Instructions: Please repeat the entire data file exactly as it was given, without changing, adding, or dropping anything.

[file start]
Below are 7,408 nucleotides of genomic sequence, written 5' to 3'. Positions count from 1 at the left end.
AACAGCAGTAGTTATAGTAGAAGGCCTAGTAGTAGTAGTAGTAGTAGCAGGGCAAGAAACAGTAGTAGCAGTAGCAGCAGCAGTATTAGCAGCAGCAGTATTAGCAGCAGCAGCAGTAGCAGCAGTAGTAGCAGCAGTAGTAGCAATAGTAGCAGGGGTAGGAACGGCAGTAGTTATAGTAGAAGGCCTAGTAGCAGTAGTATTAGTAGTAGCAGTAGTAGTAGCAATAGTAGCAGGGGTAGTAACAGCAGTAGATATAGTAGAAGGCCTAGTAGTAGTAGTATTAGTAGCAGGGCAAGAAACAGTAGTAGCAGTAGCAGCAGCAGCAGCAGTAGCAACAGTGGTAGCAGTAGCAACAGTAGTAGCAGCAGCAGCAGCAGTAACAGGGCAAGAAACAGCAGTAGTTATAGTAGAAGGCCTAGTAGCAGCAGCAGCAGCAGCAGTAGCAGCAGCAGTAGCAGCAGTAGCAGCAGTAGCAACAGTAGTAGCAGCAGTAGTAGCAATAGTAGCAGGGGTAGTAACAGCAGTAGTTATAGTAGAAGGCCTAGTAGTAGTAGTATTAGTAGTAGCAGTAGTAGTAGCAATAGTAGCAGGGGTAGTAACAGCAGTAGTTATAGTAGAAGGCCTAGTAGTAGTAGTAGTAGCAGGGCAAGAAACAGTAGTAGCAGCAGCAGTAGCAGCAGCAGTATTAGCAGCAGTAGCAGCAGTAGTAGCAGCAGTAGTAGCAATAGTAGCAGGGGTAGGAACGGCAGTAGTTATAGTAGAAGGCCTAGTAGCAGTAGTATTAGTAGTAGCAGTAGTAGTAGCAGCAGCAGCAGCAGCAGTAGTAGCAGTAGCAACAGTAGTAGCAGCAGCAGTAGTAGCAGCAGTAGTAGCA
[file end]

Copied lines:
Below are 7,408 nucleotides of genomic sequence, written 5' to 3'. Positions count from 1 at the left end.
AACAGCAGTAGTTATAGTAGAAGGCCTAGTAGTAGTAGTAGTAGTAGCAGGGCAAGAAACAGTAGTAGCAGTAGCAGCAGCAGTATTAGCAGCAGCAGTATTAGCAGCAGCAGCAGTAGCAGCAGTAGTAGCAGCAGTAGTAGCAATAGTAGCAGGGGTAGGAACGGCAGTAGTTATAGTAGAAGGCCTAGTAGCAGTAGTATTAGTAGTAGCAGTAGTAGTAGCAATAGTAGCAGGGGTAGTAACAGCAGTAGATATAGTAGAAGGCCTAGTAGTAGTAGTATTAGTAGCAGGGCAAGAAACAGTAGTAGCAGTAGCAGCAGCAGCAGCAGTAGCAACAGTGGTAGCAGTAGCAACAGTAGTAGCAGCAGCAGCAGCAGTAACAGGGCAAGAAACAGCAGTAGTTATAGTAGAAGGCCTAGTAGCAGCAGCAGCAGCAGCAGTAGCAGCAGCAGTAGCAGCAGTAGCAGCAGTAGCAACAGTAGTAGCAGCAGTAGTAGCAATAGTAGCAGGGGTAGTAACAGCAGTAGTTATAGTAGAAGGCCTAGTAGTAGTAGTATTAGTAGTAGCAGTAGTAGTAGCAATAGTAGCAGGGGTAGTAACAGCAGTAGTTATAGTAGAAGGCCTAGTAGTAGTAGTAGTAGCAGGGCAAGAAACAGTAGTAGCAGCAGCAGTAGCAGCAGCAGTATTAGCAGCAGTAGCAGCAGTAGTAGCAGCAGTAGTAGCAATAGTAGCAGGGGTAGGAACGGCAGTAGTTATAGTAGAAGGCCTAGTAGCAGTAGTATTAGTAGTAGCAGTAGTAGTAGCAGCAGCAGCAGCAGCAGTAGTAGCAGTAGCAACAGTAGTAGCAGCAGCAGTAGTAGCAGCAGTAGTAGCA